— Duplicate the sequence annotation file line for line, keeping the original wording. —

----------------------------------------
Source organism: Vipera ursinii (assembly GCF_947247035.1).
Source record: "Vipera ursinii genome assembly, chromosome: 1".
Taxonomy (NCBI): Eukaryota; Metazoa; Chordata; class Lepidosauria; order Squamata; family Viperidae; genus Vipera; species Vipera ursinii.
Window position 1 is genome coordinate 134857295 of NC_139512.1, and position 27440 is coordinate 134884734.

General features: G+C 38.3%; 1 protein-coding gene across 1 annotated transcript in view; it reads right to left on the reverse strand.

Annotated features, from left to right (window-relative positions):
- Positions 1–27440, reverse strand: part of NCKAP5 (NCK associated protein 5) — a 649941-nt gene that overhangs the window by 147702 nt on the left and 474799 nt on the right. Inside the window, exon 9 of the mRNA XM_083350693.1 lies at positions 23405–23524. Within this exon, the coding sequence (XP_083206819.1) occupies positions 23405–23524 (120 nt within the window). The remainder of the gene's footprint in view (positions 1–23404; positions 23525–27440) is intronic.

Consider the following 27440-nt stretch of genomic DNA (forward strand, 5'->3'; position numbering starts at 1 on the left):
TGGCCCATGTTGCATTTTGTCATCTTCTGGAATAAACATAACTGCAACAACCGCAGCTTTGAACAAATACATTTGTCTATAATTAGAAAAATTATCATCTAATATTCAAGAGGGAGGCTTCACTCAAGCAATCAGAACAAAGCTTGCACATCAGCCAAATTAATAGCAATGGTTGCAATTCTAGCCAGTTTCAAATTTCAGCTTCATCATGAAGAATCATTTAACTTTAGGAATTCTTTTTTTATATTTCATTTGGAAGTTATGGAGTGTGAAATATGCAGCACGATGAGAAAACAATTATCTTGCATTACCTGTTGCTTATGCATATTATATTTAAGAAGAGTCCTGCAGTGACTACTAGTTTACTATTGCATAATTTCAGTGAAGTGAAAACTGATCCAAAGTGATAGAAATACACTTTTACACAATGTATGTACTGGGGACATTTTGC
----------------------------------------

Source organism: Vipera ursinii (assembly GCF_947247035.1).
Source record: "Vipera ursinii genome assembly, chromosome: 1".
Taxonomy (NCBI): Eukaryota; Metazoa; Chordata; class Lepidosauria; order Squamata; family Viperidae; genus Vipera; species Vipera ursinii.
Window position 1 is genome coordinate 134857295 of NC_139512.1, and position 27440 is coordinate 134884734.

General features: G+C 38.3%; 1 protein-coding gene across 1 annotated transcript in view; it reads right to left on the reverse strand.

Annotated features, from left to right (window-relative positions):
- Positions 1–27440, reverse strand: part of NCKAP5 (NCK associated protein 5) — a 649941-nt gene that overhangs the window by 147702 nt on the left and 474799 nt on the right. Inside the window, exon 9 of the mRNA XM_083350693.1 lies at positions 23405–23524. Within this exon, the coding sequence (XP_083206819.1) occupies positions 23405–23524 (120 nt within the window). The remainder of the gene's footprint in view (positions 1–23404; positions 23525–27440) is intronic.

Consider the following 27440-nt stretch of genomic DNA (forward strand, 5'->3'; position numbering starts at 1 on the left):
TGGCCCATGTTGCATTTTGTCATCTTCTGGAATAAACATAACTGCAACAACCGCAGCTTTGAACAAATACATTTGTCTATAATTAGAAAAATTATCATCTAATATTCAAGAGGGAGGCTTCACTCAAGCAATCAGAACAAAGCTTGCACATCAGCCAAATTAATAGCAATGGTTGCAATTCTAGCCAGTTTCAAATTTCAGCTTCATCATGAAGAATCATTTAACTTTAGGAATTCTTTTTTTATATTTCATTTGGAAGTTATGGAGTGTGAAATATGCAGCACGATGAGAAAACAATTATCTTGCATTACCTGTTGCTTATGCATATTATATTTAAGAAGAGTCCTGCAGTGACTACTAGTTTACTATTGCATAATTTCAGTGAAGTGAAAACTGATCCAAAGTGATAGAAATACACTTTTACACAATGTATGTACTGGGGACATTTTGC